On this date in 1807 a patent was granted by Napoleon Bonaparte for the Pyréolophore, arguably the world’s first internal combustion engine, after it had successfully powered a boat upstream on the river Saône. It was invented in the early 19th century in Chalon-sur-Saône by the Niépce brothers: Nicéphore (who went on to invent photography) and Claude. The Pyréolophore ran on what were believed to be “controlled dust explosions” of various experimental fuels. The fuels included mixtures of Lycopodium powder (the spores of Lycopodium, or clubmoss), finely crushed coal dust, and resin. This prototype was not a commercial success because it was grossly inefficient: the brothers did not combine the controlled explosions with compression.
Operating independently of the French brothers, the Swiss engineer François Isaac de Rivaz built the de Rivaz engine, a hydrogen-powered internal combustion engine, also in 1807. These practical engineering projects may have followed the 1680 theoretical design of an internal combustion engine by the Dutch scientist Christiaan Huygens. The separate, virtually contemporaneous implementations of this design in different modes of transport means that the de Rivaz engine may be correctly described as the first use of an internal combustion engine in an automobile (1808), whilst the Pyréolophore was the first use of an internal combustion engine in a boat (1807).
In 1806 the Niépce brothers had presented a paper on their research to the French National Commission of the Academy of Science (French: Institute National de Science). The Commission’s verdict was:
The fuel ordinarily used by MM. Niépce is made of lycopodium spores, the combustion of which is the most intense and the easiest; however this material being costly, they replaced it with pulverized coal and mixed it if necessary with a small portion of resin, which works very well, as was proved by many experiments. In MM. Niépces’ machine no portion of heat is dispersed in advance; the moving force is an instantaneous result, and all the fuel effect is used to produce the dilatation that causes the moving force.
To prove the utility of the Pyréolophore to the patent commission, the brothers installed it on a boat, which it powered upstream on the river Saône. The total weight was 2,000 lb (910 kg), fuel consumption was reported as “one hundred and twenty-five grains per minute” (about 8 grams or 0.28 ounces per minute), and the performance was 12–13 explosions per minute. The boat was propelled forward as the Pyréolophore sucked in the river water at the front and then pumped it out towards the rear. Thus, the Commissioners concluded that “the machine proposed under the name Pyréolophore by MM. Niépce is ingenious, that it may become very interesting by its physical and economical results, and deserves the approbation of the Commission.”
The operation of the Pyréolophore was first described in a meeting at the Academy of Sciences on 15th December 1806. Lazare Carnot noted that “there was a bright flash of the ‘spores of lycopodium’ inside their sealed copper machine… The Niépce brothers, by their own device and without using water, have managed to create a commotion (explosion) in a confined space which is so strong that the effects appear to be comparable to a steam engine or fire pump”.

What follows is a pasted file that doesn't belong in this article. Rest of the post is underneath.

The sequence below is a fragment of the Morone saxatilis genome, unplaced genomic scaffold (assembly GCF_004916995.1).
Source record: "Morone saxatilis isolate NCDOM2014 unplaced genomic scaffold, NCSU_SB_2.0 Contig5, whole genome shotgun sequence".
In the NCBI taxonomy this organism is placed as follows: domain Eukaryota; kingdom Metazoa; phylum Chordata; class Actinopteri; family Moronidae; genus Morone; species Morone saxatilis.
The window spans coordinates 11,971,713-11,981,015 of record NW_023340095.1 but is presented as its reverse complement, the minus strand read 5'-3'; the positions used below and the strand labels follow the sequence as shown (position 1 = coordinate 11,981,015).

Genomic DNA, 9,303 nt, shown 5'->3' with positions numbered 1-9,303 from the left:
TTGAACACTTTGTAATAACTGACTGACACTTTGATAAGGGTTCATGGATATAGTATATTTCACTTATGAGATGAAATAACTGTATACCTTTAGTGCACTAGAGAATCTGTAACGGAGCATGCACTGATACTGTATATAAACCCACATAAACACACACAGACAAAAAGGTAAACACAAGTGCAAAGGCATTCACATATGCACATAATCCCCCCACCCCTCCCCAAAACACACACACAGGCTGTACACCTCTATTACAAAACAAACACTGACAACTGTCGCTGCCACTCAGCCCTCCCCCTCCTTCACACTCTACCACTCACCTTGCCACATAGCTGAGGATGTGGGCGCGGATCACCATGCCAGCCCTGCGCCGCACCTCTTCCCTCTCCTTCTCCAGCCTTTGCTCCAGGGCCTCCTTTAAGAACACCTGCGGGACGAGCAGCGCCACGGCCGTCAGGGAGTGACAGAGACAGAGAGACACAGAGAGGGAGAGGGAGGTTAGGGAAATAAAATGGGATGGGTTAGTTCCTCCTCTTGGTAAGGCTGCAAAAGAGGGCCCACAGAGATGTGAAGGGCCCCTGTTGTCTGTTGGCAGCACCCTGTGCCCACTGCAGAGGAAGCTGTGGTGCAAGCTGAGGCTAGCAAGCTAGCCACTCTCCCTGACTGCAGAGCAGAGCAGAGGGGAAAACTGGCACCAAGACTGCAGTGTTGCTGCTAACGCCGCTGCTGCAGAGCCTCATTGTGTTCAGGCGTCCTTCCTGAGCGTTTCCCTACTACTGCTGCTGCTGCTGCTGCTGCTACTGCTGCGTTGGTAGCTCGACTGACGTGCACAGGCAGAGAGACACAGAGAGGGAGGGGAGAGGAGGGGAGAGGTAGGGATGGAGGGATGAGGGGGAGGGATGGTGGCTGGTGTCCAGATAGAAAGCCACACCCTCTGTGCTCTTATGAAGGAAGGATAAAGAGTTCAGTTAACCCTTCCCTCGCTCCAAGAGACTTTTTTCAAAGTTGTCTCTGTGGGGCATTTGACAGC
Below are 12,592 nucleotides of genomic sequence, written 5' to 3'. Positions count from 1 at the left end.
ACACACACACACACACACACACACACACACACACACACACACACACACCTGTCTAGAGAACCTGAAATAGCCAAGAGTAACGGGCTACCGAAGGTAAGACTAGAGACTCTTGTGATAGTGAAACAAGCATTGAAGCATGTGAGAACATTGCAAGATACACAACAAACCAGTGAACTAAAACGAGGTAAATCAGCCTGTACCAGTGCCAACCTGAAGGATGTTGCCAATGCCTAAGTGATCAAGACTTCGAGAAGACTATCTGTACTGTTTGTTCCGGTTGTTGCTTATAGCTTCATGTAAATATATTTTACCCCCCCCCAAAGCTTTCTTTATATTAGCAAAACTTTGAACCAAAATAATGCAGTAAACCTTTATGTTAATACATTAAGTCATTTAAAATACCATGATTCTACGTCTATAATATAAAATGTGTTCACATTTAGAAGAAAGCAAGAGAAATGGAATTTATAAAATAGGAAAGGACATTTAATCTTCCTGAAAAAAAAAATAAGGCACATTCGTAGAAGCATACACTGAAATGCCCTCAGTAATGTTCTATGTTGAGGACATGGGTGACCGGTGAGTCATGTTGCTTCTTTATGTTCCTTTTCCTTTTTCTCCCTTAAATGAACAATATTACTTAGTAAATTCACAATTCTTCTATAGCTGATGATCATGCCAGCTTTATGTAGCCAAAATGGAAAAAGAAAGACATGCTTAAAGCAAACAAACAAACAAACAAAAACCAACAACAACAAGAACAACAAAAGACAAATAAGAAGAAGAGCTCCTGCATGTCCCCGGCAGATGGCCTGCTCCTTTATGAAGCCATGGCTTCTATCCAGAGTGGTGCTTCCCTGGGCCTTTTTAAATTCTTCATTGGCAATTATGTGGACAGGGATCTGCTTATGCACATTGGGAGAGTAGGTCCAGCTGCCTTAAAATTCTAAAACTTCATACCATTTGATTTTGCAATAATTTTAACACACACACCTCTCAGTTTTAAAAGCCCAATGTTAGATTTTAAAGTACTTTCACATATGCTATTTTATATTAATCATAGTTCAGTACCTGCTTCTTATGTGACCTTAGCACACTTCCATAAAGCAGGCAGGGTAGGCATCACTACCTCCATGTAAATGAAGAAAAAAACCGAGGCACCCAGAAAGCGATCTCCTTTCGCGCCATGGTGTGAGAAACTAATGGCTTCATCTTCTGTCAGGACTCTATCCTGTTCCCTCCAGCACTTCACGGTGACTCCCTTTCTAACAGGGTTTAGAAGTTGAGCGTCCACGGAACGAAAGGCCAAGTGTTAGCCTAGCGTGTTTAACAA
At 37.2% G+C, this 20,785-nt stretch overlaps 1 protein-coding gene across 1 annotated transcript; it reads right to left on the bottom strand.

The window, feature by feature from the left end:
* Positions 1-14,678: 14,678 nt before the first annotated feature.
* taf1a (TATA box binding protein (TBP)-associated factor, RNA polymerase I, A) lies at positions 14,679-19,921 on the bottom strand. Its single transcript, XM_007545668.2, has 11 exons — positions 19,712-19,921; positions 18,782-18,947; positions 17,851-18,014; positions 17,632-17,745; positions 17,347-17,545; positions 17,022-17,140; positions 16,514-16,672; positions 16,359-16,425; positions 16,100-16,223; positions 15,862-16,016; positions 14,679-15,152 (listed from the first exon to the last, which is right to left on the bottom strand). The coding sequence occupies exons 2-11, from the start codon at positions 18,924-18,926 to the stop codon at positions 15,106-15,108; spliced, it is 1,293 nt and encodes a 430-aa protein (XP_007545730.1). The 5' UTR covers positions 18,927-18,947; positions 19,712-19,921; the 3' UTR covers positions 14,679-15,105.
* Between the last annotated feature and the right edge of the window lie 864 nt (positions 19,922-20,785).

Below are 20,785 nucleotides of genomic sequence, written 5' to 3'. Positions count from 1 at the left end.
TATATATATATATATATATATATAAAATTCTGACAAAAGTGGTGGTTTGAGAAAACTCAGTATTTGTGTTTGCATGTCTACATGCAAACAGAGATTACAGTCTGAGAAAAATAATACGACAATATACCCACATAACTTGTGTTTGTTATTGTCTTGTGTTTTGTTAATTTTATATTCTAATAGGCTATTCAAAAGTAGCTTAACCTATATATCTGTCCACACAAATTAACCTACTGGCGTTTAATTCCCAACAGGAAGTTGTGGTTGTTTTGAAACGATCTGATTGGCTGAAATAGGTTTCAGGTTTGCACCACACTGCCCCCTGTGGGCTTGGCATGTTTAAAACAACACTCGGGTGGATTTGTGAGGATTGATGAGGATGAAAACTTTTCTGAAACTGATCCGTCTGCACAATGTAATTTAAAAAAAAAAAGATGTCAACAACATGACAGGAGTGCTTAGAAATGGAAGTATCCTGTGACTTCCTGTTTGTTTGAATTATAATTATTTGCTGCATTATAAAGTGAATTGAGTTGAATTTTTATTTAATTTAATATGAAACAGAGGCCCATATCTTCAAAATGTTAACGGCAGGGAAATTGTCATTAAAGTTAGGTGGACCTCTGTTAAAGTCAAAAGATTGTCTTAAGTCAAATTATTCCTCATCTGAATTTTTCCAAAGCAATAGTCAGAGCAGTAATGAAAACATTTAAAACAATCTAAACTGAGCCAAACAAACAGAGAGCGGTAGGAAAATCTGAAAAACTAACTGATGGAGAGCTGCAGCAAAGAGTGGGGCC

The Pyréolophore operated as a series of discrete burns at a frequency of about 12 per minute to power a boat. Power was delivered in pulses, each pulse forcing water from the engine’s tail pipe set under the boat and pointing towards its stern. The boat was pushed forward at each pulse by the reactive force of the ejected mass of water. A Pyréolophore engine consists of two principal interconnected chambers: a firelighting chamber and a combustion chamber. There is also a bellows for injecting air, a fuel dispenser, an ignition device, and a submerged exhaust pipe. There is a means of storing energy at each explosion in order to work the mechanism as it prepares itself for the next cycle. A mechanically operated bellows injects a jet of air into the first chamber where ignition will take place. Mechanical timing lets fall a measured amount of powder fuel into the jet so that it is blown along and mixed with it. Under the control of the mechanical timing mechanism a smoldering fuse is introduced to this fuel air jet at the precise moment it passes the fuse location. The fuse then withdraws behind a metal plate. The now burning ball of powder and air travels through a wide nozzle into the main combustion chamber where a fast, almost explosive, burn takes place. The whole system now being almost airtight, a build-up of pressure follows. The pressure acts against the column of water in the exhaust pipe and expels it from the system. As the flow of exhaust gas moves into the tail pipe, it moves a loose piston in the combustion chamber which extracts and stores sufficient power to work the machine’s timing mechanisms. Energy from this piston is stored by lifting weights attached to a balance wheel. The return of this wheel to its lower position under the pull of the weights governs the timing for the next cycle by operating the bellows, fuel dispenser, the fuse and valves at the correct points in the cycle. The tail pipe, being under the boat, fills with water ready for the next discharge. The fall of the timing piston also expels the exhaust gases via a pipe above the ignition chamber, which is closed off by a valve during the burn part of the cycle.